The United States is in danger of losing longstanding military advantages because the nation simply takes too long to respond to threats and develop new capabilities, the commander of US Strategic Command said Wednesday at ASC17 Gen. John Hyten, STRATCOM chief, said problems begin with an annual inability to get budgets passed and a reluctance to publicly discuss threats. “If we don’t start talking about the threat … nothing will ever change,” he said.So Hyten publicly discussed some threats.
The United States needs to catch up in the realm of strategic deterrence, US Strategic Command boss Gen. John Hyten told the audience at ASC17 Wednesday.“Strategic deterrence in the 21st century does not equate to 20th century deterrence,” he said.The mission is no longer focused just on nuclear weapons, he added, but “involves any strategic attack on the United States.
US Cyber Command commander and NSA Director Adm. Michael Rogers believes preparing the US against cyber attack shouldn’t focus solely on networks, but rather on a combination of networks, platforms, weapon systems, and data.“As we’re trying to build a future for us” within the DOD, Rogers said, “We’re very focused on those areas increasingly.” And in that focus is an outward vision of defense.For example, Rogers told attendees of ASC17 he’s been working with the Department of Homeland...
Muck Rack makes it simple to find people, tweets, or articles that mention any name, keyword, company, hashtag etc. We've compiled this guide to help you make the most of your search.
Selecting a term
Start searching tweets, articles from media outlets, articles mentioned in tweets, journalists'
names, titles and bios with some suggested searches:
Companies or Topics (e.g. iPhone, Microsoft)
Phrases (e.g. "cloud computing") — use quotes to keep the terms together
Twitter handles (e.g. @username) — returns those who have mentioned or replied to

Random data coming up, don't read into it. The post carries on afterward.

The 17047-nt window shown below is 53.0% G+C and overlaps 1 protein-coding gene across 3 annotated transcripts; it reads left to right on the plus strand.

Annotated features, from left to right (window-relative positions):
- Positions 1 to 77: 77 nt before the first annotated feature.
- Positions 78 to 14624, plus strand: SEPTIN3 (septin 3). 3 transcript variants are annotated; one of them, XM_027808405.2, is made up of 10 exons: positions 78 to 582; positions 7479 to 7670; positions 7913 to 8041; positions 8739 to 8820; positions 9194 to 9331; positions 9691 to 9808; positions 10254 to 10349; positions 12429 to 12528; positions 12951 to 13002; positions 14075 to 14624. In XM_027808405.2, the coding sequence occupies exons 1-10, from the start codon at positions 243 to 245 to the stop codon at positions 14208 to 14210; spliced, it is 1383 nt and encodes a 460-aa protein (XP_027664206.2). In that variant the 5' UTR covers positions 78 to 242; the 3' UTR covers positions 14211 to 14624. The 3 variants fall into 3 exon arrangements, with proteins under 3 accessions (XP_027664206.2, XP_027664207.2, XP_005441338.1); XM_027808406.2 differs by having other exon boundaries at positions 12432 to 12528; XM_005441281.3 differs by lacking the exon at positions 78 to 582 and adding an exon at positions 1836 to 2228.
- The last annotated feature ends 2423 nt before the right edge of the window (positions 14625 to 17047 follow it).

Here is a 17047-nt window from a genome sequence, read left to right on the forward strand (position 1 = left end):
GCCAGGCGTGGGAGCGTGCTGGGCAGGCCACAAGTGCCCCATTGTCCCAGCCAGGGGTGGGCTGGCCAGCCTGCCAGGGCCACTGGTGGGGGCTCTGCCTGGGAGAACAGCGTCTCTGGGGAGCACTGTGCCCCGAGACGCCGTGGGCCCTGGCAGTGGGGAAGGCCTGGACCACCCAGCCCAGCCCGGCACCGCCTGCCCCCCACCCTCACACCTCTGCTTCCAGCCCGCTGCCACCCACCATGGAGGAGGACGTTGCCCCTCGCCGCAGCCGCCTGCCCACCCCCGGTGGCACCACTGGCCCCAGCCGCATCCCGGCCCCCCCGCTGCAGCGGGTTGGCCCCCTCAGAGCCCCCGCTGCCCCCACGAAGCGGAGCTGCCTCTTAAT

Names (e.g. "David Pogue")
Hashtags (e.g. #sxsw, #london2012)
Bio details (e.g. vegan, Olympics, father)
Muck Rack's Advanced Search allows for many boolean operators.
Find results that mention multiple specified terms, use AND or
+. For example, ensure each result contains both Elon Musk and Mark Zuckerberg by
searching Obama AND Romney or Obama + Romney.
Use the operators OR or , to broaden your search when you'd like either of
multiple terms to appear in results. (This is the default behavior of our search when no operators
are used.) For example, search for democrat OR republican to find results that refer to
Democrats and/or Republicans.
Use NOT or - to subtract results from your search. For
example, searching Disney will yield results about the Walt Disney Company as well as Walt Disney
World Resort. To exclude mentions of Disney World, search for Disney -World or Disney
When using one of these operators with a phrase, enclose it in quotation marks. For example, you can
find results about smartphones excluding Apple's iPhone 4S by searching smartphone -"iPhone
Exact case matching or punctuation
If you're searching for a brand name or keyword that relies on specific punctuation marks or capitalization, you can
find results that match your exact query by adding matchcase: before the keyword you're searching for, like matchcase:E*TRADE .
Use parentheses to separate multiple
boolean phrases. For example, to find journalists talking about having fun in Disney World or
Disneyland, search for ("disney world" OR disneyland) AND fun.
An asterisk can be used to search for any variation of a root word truncated by the asterisk. For example, searching for admin* will return results for administrator, administration, administer, administered, etc.
A near operator is an AND operator where you can control the distance between the words. You can vary the distance the near operation uses by adding a forward slash and number (between 0-99) such as strawberries NEAR/10 "whipped cream", which means the strawberries must exist within 10 words of "whipped cream".